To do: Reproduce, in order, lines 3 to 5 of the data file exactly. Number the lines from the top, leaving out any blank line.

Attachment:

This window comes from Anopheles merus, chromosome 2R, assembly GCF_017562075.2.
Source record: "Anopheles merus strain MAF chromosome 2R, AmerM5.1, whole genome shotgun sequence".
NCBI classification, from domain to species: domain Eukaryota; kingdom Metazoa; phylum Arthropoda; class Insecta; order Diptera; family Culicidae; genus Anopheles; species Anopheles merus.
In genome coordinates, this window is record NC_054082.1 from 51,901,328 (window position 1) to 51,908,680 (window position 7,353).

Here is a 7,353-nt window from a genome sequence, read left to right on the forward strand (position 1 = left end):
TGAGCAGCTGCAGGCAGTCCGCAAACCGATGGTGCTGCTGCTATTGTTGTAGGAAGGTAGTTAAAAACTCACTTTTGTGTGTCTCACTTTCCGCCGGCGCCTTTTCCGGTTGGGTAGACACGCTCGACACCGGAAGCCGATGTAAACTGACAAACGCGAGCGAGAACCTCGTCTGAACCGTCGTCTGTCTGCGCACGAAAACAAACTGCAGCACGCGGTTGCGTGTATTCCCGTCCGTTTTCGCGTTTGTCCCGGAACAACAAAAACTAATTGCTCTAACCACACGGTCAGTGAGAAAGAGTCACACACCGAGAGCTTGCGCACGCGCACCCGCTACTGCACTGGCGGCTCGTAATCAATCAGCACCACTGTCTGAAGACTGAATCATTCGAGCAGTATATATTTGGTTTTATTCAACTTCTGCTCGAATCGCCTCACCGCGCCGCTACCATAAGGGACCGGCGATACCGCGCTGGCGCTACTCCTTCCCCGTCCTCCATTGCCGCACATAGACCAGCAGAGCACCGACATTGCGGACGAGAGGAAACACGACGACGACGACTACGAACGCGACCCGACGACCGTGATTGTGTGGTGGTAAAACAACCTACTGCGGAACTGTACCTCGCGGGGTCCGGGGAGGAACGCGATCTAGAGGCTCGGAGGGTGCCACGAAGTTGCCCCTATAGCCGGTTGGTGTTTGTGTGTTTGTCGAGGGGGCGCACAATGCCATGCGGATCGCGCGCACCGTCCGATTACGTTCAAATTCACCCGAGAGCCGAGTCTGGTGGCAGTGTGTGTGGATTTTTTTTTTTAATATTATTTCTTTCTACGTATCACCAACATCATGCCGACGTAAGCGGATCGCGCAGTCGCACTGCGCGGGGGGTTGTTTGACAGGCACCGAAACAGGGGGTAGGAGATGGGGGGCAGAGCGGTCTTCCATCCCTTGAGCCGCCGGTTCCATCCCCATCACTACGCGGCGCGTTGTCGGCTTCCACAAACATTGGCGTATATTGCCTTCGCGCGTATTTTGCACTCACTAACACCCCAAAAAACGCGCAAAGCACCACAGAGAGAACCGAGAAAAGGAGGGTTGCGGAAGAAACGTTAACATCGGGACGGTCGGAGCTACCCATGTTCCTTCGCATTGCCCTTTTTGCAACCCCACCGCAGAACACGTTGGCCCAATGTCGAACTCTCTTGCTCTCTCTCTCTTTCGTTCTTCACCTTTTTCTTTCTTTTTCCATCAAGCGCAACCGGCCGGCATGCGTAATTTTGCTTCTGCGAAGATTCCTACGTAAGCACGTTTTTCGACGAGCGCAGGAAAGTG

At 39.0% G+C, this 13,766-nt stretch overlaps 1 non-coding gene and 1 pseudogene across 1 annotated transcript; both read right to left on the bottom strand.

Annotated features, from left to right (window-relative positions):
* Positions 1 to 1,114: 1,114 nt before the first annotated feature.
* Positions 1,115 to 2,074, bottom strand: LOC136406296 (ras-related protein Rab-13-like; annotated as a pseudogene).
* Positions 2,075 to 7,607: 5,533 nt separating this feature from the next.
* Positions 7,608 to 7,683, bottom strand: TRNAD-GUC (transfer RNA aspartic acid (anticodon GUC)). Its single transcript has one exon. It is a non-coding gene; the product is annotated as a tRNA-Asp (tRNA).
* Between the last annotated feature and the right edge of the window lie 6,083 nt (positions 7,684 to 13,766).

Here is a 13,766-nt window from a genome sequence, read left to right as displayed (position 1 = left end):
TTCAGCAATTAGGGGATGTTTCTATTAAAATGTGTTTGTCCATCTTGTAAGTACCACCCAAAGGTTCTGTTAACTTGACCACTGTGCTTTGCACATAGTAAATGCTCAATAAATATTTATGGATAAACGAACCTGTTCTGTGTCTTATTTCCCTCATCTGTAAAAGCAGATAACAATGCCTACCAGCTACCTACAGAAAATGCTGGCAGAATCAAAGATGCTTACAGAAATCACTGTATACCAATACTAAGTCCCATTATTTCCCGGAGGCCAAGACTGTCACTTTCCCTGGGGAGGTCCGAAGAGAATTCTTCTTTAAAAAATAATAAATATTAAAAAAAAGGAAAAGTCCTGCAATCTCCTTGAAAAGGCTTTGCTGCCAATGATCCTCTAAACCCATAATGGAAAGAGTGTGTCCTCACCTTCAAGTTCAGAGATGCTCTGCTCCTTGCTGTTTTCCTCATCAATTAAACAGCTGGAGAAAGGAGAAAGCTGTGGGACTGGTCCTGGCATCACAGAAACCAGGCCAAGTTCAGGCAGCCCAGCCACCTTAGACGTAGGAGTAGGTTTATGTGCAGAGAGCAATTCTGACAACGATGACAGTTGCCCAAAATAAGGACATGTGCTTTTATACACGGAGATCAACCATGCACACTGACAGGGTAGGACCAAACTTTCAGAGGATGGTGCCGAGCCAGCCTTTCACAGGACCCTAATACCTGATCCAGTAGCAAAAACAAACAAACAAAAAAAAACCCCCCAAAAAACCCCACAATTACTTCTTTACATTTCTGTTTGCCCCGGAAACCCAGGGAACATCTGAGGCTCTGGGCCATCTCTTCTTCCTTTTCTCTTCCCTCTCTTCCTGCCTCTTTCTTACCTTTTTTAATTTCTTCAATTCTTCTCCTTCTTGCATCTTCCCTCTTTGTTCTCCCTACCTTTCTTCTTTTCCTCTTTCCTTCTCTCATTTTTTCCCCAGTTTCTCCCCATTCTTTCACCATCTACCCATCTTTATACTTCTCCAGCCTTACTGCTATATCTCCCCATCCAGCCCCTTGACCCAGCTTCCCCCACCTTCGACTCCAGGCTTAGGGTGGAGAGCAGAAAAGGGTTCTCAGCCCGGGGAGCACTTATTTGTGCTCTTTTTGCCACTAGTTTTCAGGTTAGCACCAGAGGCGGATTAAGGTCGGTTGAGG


NCBI classification, from domain to species: domain Eukaryota; kingdom Metazoa; phylum Arthropoda; class Insecta; order Diptera; family Culicidae; genus Anopheles; species Anopheles merus.
In genome coordinates, this window is record NC_054082.1 from 51,901,328 (window position 1) to 51,908,680 (window position 7,353).

Here is a 7,353-nt window from a genome sequence, read left to right on the forward strand (position 1 = left end):